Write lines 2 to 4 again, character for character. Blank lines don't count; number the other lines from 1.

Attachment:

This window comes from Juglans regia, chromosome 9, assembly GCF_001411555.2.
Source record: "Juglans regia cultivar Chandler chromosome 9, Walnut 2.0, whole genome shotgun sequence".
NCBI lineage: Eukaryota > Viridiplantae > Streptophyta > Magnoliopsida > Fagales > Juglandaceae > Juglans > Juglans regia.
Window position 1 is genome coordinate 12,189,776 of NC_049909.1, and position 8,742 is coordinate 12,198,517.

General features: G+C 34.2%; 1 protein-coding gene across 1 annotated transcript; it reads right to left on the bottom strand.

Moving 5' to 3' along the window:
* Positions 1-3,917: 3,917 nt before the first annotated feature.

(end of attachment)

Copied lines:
Source record: "Juglans regia cultivar Chandler chromosome 9, Walnut 2.0, whole genome shotgun sequence".
NCBI lineage: Eukaryota > Viridiplantae > Streptophyta > Magnoliopsida > Fagales > Juglandaceae > Juglans > Juglans regia.
Window position 1 is genome coordinate 12,189,776 of NC_049909.1, and position 8,742 is coordinate 12,198,517.